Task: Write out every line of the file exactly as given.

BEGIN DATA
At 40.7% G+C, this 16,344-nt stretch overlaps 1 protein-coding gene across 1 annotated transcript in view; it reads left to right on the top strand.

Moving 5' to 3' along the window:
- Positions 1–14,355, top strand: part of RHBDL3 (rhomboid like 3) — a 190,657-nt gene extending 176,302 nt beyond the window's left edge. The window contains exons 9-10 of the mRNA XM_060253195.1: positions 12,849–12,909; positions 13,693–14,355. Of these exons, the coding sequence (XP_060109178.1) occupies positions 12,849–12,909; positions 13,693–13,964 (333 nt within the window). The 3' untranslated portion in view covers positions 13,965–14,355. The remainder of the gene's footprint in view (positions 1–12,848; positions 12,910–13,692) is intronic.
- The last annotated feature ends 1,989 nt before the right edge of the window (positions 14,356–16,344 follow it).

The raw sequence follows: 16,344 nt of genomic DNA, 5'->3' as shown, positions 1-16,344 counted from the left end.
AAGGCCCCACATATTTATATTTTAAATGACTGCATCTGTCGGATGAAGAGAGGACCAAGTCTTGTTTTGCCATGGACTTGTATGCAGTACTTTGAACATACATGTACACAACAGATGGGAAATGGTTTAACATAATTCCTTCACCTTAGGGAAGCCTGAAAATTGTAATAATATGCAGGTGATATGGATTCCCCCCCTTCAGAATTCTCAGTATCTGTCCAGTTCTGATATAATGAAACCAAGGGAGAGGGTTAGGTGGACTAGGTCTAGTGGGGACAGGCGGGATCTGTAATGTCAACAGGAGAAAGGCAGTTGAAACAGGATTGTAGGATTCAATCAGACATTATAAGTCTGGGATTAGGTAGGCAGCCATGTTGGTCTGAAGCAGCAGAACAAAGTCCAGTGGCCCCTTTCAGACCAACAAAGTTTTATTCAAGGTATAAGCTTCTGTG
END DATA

At 40.7% G+C, this 16,344-nt stretch overlaps 1 protein-coding gene across 1 annotated transcript in view; it reads left to right on the top strand.

Moving 5' to 3' along the window:
- Positions 1–14,355, top strand: part of RHBDL3 (rhomboid like 3) — a 190,657-nt gene extending 176,302 nt beyond the window's left edge. The window contains exons 9-10 of the mRNA XM_060253195.1: positions 12,849–12,909; positions 13,693–14,355. Of these exons, the coding sequence (XP_060109178.1) occupies positions 12,849–12,909; positions 13,693–13,964 (333 nt within the window). The 3' untranslated portion in view covers positions 13,965–14,355. The remainder of the gene's footprint in view (positions 1–12,848; positions 12,910–13,692) is intronic.
- The last annotated feature ends 1,989 nt before the right edge of the window (positions 14,356–16,344 follow it).

The raw sequence follows: 16,344 nt of genomic DNA, 5'->3' as shown, positions 1-16,344 counted from the left end.
AAGGCCCCACATATTTATATTTTAAATGACTGCATCTGTCGGATGAAGAGAGGACCAAGTCTTGTTTTGCCATGGACTTGTATGCAGTACTTTGAACATACATGTACACAACAGATGGGAAATGGTTTAACATAATTCCTTCACCTTAGGGAAGCCTGAAAATTGTAATAATATGCAGGTGATATGGATTCCCCCCCTTCAGAATTCTCAGTATCTGTCCAGTTCTGATATAATGAAACCAAGGGAGAGGGTTAGGTGGACTAGGTCTAGTGGGGACAGGCGGGATCTGTAATGTCAACAGGAGAAAGGCAGTTGAAACAGGATTGTAGGATTCAATCAGACATTATAAGTCTGGGATTAGGTAGGCAGCCATGTTGGTCTGAAGCAGCAGAACAAAGTCCAGTGGCCCCTTTCAGACCAACAAAGTTTTATTCAAGGTATAAGCTTCTGTG